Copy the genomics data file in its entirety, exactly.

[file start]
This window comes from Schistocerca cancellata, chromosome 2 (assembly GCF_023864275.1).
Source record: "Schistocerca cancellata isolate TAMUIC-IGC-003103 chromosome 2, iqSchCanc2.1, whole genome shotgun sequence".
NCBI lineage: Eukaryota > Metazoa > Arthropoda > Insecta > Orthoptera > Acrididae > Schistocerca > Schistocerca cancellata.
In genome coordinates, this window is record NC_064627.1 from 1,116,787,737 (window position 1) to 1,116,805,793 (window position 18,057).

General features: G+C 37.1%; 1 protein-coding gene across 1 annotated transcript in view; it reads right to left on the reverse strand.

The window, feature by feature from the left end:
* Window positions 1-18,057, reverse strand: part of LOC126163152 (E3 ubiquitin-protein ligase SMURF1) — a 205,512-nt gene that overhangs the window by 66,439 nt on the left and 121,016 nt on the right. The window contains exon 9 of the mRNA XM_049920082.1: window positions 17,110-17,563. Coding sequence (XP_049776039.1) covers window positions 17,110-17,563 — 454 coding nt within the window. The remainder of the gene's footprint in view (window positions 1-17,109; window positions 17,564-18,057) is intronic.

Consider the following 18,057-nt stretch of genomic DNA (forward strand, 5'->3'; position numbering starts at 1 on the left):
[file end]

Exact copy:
This window comes from Schistocerca cancellata, chromosome 2 (assembly GCF_023864275.1).
Source record: "Schistocerca cancellata isolate TAMUIC-IGC-003103 chromosome 2, iqSchCanc2.1, whole genome shotgun sequence".
NCBI lineage: Eukaryota > Metazoa > Arthropoda > Insecta > Orthoptera > Acrididae > Schistocerca > Schistocerca cancellata.
In genome coordinates, this window is record NC_064627.1 from 1,116,787,737 (window position 1) to 1,116,805,793 (window position 18,057).

General features: G+C 37.1%; 1 protein-coding gene across 1 annotated transcript in view; it reads right to left on the reverse strand.

The window, feature by feature from the left end:
* Window positions 1-18,057, reverse strand: part of LOC126163152 (E3 ubiquitin-protein ligase SMURF1) — a 205,512-nt gene that overhangs the window by 66,439 nt on the left and 121,016 nt on the right. The window contains exon 9 of the mRNA XM_049920082.1: window positions 17,110-17,563. Coding sequence (XP_049776039.1) covers window positions 17,110-17,563 — 454 coding nt within the window. The remainder of the gene's footprint in view (window positions 1-17,109; window positions 17,564-18,057) is intronic.

Consider the following 18,057-nt stretch of genomic DNA (forward strand, 5'->3'; position numbering starts at 1 on the left):